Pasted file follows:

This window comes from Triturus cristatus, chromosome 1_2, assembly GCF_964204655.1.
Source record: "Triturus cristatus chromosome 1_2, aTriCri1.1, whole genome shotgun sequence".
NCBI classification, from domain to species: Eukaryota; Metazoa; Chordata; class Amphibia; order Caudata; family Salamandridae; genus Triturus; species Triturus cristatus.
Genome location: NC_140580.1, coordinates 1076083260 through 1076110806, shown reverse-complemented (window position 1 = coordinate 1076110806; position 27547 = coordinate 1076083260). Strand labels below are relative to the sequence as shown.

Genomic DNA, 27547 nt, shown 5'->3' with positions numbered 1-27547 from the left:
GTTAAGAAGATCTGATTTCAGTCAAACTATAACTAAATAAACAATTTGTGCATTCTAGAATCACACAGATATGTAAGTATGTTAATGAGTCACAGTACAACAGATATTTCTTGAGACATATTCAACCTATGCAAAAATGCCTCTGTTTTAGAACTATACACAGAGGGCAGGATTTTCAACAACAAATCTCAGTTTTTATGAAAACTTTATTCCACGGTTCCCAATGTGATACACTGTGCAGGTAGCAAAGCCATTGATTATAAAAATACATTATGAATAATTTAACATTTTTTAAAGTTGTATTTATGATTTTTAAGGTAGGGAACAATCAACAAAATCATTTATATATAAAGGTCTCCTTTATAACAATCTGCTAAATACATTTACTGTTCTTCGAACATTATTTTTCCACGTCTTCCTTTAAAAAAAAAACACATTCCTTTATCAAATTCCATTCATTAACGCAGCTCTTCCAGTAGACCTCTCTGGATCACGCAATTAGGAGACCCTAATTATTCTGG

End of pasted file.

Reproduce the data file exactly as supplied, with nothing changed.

This window comes from Triturus cristatus, chromosome 1_2, assembly GCF_964204655.1.
Source record: "Triturus cristatus chromosome 1_2, aTriCri1.1, whole genome shotgun sequence".
NCBI classification, from domain to species: Eukaryota; Metazoa; Chordata; class Amphibia; order Caudata; family Salamandridae; genus Triturus; species Triturus cristatus.
Genome location: NC_140580.1, coordinates 1076083260 through 1076110806, shown reverse-complemented (window position 1 = coordinate 1076110806; position 27547 = coordinate 1076083260). Strand labels below are relative to the sequence as shown.

Genomic DNA, 27547 nt, shown 5'->3' with positions numbered 1-27547 from the left:
GTTAAGAAGATCTGATTTCAGTCAAACTATAACTAAATAAACAATTTGTGCATTCTAGAATCACACAGATATGTAAGTATGTTAATGAGTCACAGTACAACAGATATTTCTTGAGACATATTCAACCTATGCAAAAATGCCTCTGTTTTAGAACTATACACAGAGGGCAGGATTTTCAACAACAAATCTCAGTTTTTATGAAAACTTTATTCCACGGTTCCCAATGTGATACACTGTGCAGGTAGCAAAGCCATTGATTATAAAAATACATTATGAATAATTTAACATTTTTTAAAGTTGTATTTATGATTTTTAAGGTAGGGAACAATCAACAAAATCATTTATATATAAAGGTCTCCTTTATAACAATCTGCTAAATACATTTACTGTTCTTCGAACATTATTTTTCCACGTCTTCCTTTAAAAAAAAAACACATTCCTTTATCAAATTCCATTCATTAACGCAGCTCTTCCAGTAGACCTCTCTGGATCACGCAATTAGGAGACCCTAATTATTCTGG